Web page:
“It is not the earth element, Kassapa, that causes the true Dhamma to disappear, nor the water element, nor the heat element, nor the air element. It is the senseless people who arise right here who cause the true Dhamma to disappear.

 “The true Dhamma does not disappear all at once in the way a sink ships. There are, Kassapa, five detrimental things that lead to the decay and disappearance of the true Dhamma. What are the five? Here the bhikkhus, the bhikkhunis, the male lay followers, and the female lay followers dwell without reverence and deference towards the Teacher; they dwell without reverence and deference towards the Dhamma; they dwell without reverence and deference towards the Sangha; they dwell without reverence and deference towards the training; they dwell without reverence and deference towards concentration. These, Kassapa, are the five detrimental things that lead to the decay and disappearance of the true Dhamma. 

 “There are five (other) things, Kassapa, that lead to the longevity of the true Dhamma, to its non-decay and non-disappearance. What are the five? Here the bhikkhus, the bhikkhunis, the male lay followers, and the female lay followers dwell with reverence and deference towards the Teacher; they dwell with reverence and deference towards the Dhamma; they dwell with reverence and deference towards the Sangha; they dwell with reverence and deference towards the training; they dwell with reverence and deference towards concentration. These, Kassapa, are the five things that lead to the longevity of the true Dhamma, to its non-decay and non-disappearance.”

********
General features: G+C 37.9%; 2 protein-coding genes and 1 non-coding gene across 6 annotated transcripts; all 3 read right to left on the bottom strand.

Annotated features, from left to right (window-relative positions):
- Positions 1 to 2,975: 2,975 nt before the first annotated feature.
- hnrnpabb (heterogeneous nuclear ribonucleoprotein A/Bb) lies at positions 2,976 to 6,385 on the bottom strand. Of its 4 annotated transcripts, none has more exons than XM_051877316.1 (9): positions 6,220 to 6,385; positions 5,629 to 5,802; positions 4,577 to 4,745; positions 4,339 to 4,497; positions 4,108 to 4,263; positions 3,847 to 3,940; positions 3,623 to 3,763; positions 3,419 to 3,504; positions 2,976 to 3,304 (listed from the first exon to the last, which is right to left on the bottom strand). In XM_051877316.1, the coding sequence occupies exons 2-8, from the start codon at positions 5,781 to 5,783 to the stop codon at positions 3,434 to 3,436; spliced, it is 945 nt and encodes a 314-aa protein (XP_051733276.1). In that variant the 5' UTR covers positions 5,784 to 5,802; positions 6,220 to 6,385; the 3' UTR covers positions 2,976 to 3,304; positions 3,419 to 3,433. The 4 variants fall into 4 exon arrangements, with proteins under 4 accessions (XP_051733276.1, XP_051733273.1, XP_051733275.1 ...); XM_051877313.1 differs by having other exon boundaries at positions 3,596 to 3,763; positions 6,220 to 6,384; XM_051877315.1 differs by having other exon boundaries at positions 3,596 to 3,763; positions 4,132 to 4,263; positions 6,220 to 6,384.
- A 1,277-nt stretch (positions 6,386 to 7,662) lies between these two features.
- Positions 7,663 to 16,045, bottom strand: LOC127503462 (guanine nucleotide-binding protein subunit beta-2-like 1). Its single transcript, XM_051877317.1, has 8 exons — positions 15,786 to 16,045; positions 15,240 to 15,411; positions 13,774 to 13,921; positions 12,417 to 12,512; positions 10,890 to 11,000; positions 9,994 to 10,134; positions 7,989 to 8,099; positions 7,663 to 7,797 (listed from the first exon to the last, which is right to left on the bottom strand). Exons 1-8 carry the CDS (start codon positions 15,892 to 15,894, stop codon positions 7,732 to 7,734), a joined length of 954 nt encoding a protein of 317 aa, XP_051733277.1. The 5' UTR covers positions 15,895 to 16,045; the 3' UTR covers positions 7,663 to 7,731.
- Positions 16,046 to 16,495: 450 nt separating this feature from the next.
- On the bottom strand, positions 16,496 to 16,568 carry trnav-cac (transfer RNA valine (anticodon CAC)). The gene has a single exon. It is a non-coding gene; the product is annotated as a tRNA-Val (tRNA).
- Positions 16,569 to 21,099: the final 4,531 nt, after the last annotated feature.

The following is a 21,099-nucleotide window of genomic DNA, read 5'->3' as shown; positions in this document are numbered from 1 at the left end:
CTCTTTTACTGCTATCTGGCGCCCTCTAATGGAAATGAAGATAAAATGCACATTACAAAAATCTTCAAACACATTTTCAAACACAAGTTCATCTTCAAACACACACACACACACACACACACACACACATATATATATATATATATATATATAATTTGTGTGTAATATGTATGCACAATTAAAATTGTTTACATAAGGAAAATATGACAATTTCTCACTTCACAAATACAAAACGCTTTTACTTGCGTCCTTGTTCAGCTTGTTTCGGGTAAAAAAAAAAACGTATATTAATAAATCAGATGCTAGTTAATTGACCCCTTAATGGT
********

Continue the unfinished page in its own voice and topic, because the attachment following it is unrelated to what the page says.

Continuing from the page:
The few verses or stanzas from the various Suttas cited as illustrations to the various points clearly show their nuances and elucidations.

I would encourage readers to learn the suttas and would request you to refer to To know the TRUTH or myth … attend Sutta Study Class or Sutta Reading Club for details.

Sadhu! Sadhu! Sadhu!

Contributor: Chin Kee Thou

English Dhamma Class

Sutta Study Class

Sutta Reading Club

September 22nd 2013

Disclaimer: The views are expressly of the contributor who takes responsibility for the contents, factual of otherwise and any inadvertence. They do not represent the editorial team, who edits the text only.  

About Chin Kee Thou

Reading Buddhist scriptures and writing articles for the blog and newsletters.
This entry was posted in Sutta in Daily Life. Bookmark the permalink.

One Response to Learning the Suttas – A Personal Experience & Approach

  1. Corrigendum: The table on Suttas to Laypeople by Nikayas, under the column “Digha” the correct total should read as “15”. Regret for the inadvertence.